From the NCSE article: “LSU tried to pick between the two …

Comment on NCSE Report: Adventist Education in the Midst of a Sea of Science by David Read.

From the NCSE article:

“LSU tried to pick between the two competing sets of compliance demands, with the result that the institution found itself in danger of having their carefully constructed pathway between the two come crashing down on them . . .”

That’s rubbish. In fact, the liberal faction at LSU–most recently and most ham-handedly, Randal Wisbey–has actually been conspiring to use secular accreditation through WASC to separate LSU from the church. That isn’t my opinion; that is a fact.

Perhaps the most ironic fact is that WASC hopes to re-organize LSU’s Board of Trustees to get rid of all the pastors who are ex-officio board members, but the strongest Adventists on the board were the three laywomen who Randal Wisbey arranged to kick off the board. I could pick a board of trustees composed entirely of non-Church employees who could fix the problems, whereas the union president and conference presidents on the board are clearly not up to the task.

David Read Also Commented

NCSE Report: Adventist Education in the Midst of a Sea of Science
@Charles: I have no doubt that Coppedge’s outspoken creationism led to his being fired by JPL. His creation/evolution news blog at “creation safaris” was one of the better ongoing creationists blogs on the internet.

NCSE Report: Adventist Education in the Midst of a Sea of Science
@Shayne: Shayne, that’s a good question. And the answer is, WASC is really on very thin ice demanding that a sectarian school teach against the beliefs of its denominational sponsor. And I think they understand that. La Sierra would be a very sympathetic plaintiff if it filed a lawsuit against WASC on First Amendment freedom of religion grounds, complaining to the court, “hey, WASC is abridging our freedom of religion and freedom of association rights.”

So WASC is not trying to directly dictate on the level of teaching. The approach WASC is taking is a more oblique, indirect approach of “institutional autonomy,” meaning that they are saying that university must have certain freedom to operate regardless of denominational affiliation. So they are demanding changes in the make up of the Board of Trustees. The goal is the same: to allow the college, with the complete support of Randal Wisbey, to continue to teach Darwinism without having to answer to a Board of Trustees that might be sympathetic to traditional Adventist beliefs.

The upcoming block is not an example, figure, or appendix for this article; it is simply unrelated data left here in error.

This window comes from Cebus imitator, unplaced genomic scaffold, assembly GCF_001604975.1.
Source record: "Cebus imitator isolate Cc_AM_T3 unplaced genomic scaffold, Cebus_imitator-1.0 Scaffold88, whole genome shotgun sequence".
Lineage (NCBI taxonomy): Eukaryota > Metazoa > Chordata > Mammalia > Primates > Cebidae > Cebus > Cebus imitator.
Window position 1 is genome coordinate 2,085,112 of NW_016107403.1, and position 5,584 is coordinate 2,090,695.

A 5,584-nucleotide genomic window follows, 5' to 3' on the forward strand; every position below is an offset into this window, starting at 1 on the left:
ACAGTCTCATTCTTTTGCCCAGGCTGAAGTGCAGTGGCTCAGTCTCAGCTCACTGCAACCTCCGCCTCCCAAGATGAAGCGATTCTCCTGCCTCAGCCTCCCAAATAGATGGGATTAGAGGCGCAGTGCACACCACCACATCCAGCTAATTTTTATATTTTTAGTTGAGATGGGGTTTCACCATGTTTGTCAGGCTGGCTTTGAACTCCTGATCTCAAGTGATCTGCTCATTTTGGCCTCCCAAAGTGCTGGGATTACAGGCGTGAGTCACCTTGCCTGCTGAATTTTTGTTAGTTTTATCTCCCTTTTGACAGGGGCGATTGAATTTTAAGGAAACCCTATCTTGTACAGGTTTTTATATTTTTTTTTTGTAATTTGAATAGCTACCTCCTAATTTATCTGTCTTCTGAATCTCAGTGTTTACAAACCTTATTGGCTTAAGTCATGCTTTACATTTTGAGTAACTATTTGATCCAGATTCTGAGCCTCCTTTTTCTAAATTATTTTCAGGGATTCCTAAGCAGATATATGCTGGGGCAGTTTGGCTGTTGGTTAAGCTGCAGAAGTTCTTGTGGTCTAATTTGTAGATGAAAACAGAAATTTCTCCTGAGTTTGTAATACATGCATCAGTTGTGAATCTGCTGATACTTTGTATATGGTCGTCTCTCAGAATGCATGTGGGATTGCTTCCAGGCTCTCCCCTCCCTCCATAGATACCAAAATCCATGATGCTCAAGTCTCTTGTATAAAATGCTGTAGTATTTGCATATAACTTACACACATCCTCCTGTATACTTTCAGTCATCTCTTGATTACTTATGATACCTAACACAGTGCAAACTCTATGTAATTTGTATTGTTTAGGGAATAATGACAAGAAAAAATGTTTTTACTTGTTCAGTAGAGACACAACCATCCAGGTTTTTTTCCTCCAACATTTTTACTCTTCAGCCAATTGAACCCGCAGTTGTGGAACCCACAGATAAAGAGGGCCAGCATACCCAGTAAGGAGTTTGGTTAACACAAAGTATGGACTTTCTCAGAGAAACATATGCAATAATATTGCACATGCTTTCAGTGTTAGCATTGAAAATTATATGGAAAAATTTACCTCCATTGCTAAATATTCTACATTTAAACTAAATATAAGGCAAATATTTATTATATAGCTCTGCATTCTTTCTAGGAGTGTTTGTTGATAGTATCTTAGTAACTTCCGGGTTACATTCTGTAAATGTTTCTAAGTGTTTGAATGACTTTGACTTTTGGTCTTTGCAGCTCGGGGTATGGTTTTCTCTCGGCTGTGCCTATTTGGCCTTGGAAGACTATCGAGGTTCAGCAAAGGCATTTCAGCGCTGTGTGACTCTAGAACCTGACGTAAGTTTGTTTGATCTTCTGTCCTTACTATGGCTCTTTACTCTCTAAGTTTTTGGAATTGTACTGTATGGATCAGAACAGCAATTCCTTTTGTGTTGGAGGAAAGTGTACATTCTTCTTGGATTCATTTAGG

Our colleges (with a few exceptions) are affiliated with the denomination at the union level, and the union conference presidents are ex-officio chairmen of the boards of the colleges. (So Ricardo Graham, by virtue of being president of the Pacific Union, is chairman of the Board of Trustees of La Sierra.) The conference presidents of the constituent conferences of a union are also on the board of a union’s college. Thus, church employees form the core of the boards of all our colleges, effectively giving control of the institutions to the church.

Now, this is what WASC is saying is inappropriate; they want to change the structure of the board to have fewer church employees and more independent directors, which they are arguing will give the University more operational autonomy. (Unfortunately, Ricardo Graham made something of a misstep by directly forcing the “LSU Four” to resign. He should have gone through proper channels, and insisted that Wisbey do that. If Wisbey would not fire the four, Graham should have used his political skills to get a majority on the Board of Trustees to agree to fire Wisbey. The way Graham did it, going around Wisbey, just gave a nice lever to Wisbey and WASC to make the charge that La Sierra does not have enough autonomy, and the board must be changed.)

Now, think about what happens if Wisbey and WASC are successful in forcing a change to the composition of La Sierra’s Board of Trustees: a precedent has been set, a blueprint has been drawn up for how to separate all of the Adventist colleges from denominational control. This is a very high stakes game; it is winner take all, all of SDA post-secondary education. I wonder if people realize how high the stakes really are.